I understand that the Republican party is too gutless to pull the plug on RNC chairman Michael Steele. And I doubt that, as bad as he is, Steele will be able to stem the Republican tide this November.
But it won’t be for lack of effort on Steele’s part. In the past week alone, we have learned the following:
* The RNC spent more than $340K at a semi-annual meeting in Honolulu in January. This does not include rooms and office space for the party employees who staffed the meeting, which added up to at least another $90K. This news comes at a time when Republicans are attempting to regain standing to argue for fiscal responsibility, following eight years of not exercising much of it. It also comes in the context of an economy that still is sufficiently sluggish that many organizations and businesses have cut way back on “retreats” and other such events at exotic locations.
* Steele spoke at the annual conference of Al Sharpton’s National Action Network (NAN). And, according to NAN’s official brochure for the event, the RNC was among the 45 sponsors of the event that serves as Sharpton’s biggest fundraiser of the year. NAN says that sponsorship requires a contribution of $5,000 to $100,000. The RNC says it didn’t sponsor Sharpton’s event and a spokesman for Steele denies that the RNC contributed any money. But even if Steele didn’t “pay to play” with Sharpton, he still played at the signature event of the left-wing racist.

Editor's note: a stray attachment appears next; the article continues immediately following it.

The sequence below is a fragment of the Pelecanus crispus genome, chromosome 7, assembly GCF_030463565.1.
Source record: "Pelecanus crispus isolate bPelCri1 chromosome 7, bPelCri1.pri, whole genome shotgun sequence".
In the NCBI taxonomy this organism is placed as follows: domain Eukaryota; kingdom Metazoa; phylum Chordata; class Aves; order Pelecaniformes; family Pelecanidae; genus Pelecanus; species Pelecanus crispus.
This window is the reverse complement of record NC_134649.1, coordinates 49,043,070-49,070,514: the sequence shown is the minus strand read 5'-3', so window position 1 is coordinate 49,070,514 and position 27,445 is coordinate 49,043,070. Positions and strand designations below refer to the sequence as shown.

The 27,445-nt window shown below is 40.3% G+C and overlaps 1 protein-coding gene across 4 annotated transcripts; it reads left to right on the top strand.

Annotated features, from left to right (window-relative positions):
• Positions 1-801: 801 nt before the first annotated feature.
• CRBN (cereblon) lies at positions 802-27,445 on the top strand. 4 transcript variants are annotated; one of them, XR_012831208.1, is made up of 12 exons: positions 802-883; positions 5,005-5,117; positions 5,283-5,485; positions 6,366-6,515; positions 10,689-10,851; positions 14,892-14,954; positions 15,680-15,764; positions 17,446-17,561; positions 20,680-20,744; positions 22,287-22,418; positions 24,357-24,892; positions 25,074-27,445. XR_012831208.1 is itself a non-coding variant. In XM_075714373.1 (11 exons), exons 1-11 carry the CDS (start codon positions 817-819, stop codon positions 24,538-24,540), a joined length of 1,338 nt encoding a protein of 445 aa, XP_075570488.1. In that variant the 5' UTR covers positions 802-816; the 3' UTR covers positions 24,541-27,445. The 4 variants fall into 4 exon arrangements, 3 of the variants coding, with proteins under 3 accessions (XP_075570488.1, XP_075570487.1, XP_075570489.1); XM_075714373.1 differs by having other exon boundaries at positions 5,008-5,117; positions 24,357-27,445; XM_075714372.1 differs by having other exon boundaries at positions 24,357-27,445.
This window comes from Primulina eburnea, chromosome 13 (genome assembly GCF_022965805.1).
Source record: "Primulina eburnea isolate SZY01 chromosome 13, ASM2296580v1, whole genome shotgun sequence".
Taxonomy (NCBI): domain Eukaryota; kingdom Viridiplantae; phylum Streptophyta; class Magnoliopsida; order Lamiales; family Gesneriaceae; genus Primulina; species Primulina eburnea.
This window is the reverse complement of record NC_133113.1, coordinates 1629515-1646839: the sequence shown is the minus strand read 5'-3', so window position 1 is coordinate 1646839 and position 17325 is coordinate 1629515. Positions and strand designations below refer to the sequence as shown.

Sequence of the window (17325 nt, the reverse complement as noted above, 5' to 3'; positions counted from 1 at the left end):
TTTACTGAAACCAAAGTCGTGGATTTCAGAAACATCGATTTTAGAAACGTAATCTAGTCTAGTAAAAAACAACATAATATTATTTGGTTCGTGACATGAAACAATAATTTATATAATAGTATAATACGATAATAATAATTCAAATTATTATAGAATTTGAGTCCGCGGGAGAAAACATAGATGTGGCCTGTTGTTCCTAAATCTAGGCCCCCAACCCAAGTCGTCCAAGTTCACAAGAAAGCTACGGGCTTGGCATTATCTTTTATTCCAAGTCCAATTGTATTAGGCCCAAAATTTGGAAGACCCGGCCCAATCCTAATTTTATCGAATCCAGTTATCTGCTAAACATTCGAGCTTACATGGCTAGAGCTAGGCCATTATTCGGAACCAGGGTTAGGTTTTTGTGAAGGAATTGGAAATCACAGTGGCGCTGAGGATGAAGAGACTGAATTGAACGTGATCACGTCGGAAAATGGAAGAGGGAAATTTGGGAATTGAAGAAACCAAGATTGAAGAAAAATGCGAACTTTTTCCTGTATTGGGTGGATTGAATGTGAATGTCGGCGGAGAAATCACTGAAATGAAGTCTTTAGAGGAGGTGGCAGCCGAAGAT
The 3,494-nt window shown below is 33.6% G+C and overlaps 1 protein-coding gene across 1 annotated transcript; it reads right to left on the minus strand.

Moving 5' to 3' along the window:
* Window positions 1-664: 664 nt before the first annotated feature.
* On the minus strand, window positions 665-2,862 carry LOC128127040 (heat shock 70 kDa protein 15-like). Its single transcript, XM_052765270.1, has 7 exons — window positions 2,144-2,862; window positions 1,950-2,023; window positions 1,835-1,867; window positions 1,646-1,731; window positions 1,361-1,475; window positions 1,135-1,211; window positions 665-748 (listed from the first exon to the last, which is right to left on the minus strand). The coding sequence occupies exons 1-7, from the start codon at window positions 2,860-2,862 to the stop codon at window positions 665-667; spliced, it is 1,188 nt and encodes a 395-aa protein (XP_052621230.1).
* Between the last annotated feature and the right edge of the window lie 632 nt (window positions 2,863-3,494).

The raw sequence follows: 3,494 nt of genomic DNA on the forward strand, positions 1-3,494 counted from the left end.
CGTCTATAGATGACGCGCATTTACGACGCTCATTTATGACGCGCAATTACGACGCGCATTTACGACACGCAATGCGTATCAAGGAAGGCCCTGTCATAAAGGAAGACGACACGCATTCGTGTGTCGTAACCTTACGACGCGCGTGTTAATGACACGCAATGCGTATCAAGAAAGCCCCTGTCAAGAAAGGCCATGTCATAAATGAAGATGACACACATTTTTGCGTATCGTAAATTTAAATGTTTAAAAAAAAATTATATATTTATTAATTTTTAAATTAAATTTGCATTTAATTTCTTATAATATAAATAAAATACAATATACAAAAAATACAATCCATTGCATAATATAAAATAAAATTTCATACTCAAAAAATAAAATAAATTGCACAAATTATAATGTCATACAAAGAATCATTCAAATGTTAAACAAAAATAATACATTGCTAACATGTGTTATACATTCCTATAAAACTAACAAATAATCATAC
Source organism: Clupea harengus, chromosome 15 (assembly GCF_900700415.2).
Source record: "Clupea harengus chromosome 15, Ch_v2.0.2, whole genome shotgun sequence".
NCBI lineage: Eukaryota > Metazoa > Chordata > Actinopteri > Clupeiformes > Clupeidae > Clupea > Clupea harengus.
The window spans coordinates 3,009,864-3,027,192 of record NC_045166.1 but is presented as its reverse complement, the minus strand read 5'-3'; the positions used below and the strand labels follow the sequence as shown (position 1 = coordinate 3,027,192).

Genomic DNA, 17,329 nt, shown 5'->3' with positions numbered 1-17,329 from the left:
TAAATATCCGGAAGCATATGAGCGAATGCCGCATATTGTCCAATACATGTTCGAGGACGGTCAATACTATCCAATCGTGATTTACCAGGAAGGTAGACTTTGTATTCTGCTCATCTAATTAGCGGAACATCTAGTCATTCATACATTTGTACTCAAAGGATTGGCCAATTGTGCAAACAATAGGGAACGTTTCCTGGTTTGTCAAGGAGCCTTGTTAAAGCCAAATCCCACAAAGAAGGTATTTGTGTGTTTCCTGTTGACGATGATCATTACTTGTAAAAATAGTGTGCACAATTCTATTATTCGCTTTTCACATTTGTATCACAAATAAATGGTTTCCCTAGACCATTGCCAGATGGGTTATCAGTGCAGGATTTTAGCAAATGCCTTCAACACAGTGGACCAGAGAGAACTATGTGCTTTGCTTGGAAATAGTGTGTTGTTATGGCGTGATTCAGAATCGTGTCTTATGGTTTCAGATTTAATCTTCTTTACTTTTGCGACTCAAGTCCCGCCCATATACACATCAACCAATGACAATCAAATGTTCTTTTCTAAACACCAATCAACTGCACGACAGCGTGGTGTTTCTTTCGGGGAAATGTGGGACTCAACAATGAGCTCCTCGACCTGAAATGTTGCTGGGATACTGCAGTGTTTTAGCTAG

*Steele told students at DePaul University that Republicans have not given African-Americans a reason to vote for them. “You really don’t have a reason to, to be honest — we haven’t done a very good job of really giving you one. True? True,” Steele said.
Steele’s position is, therefore, that the Republican approach to dealing with issues that affect all Americans — e.g., national security and the economy — does not provide African-Americans sufficient reason to vote for the party. Holding that view, never mind publicly advocating it, should disqualify Steele from the position he holds. Steele’s negative view of his party may be welcome at an Al Sharpton event, but Republicans should not welcome it.
Steele is also wrong in suggesting that Republicans have not offered special goodies to African-Americans. For example, Repubicans were the first to impose racial preferences in hiring (under President Nixon) and they have continued to impose them under all subsequent Republican presidents. By attacking his own party on race issues, Steele is again channeling Al Sharpton.
It’s arguable that Steele’s selection itself was an attempt to give African-Americans a reason to vote for Republicans. I’ve been told that Ken Blackwell — an African-American conservative who also sought the position — threw his weight behind Steele rather than a more reliably conservative option, because he thought it was important to select an African-American. In any event, Steele is right about this much– his selection is no reason for African-Americans to vote Republican.
I know it’s asking too much right now to have an RNC chairman who both respects the Republican party and puts its welfare above his own vanity. Maybe next year.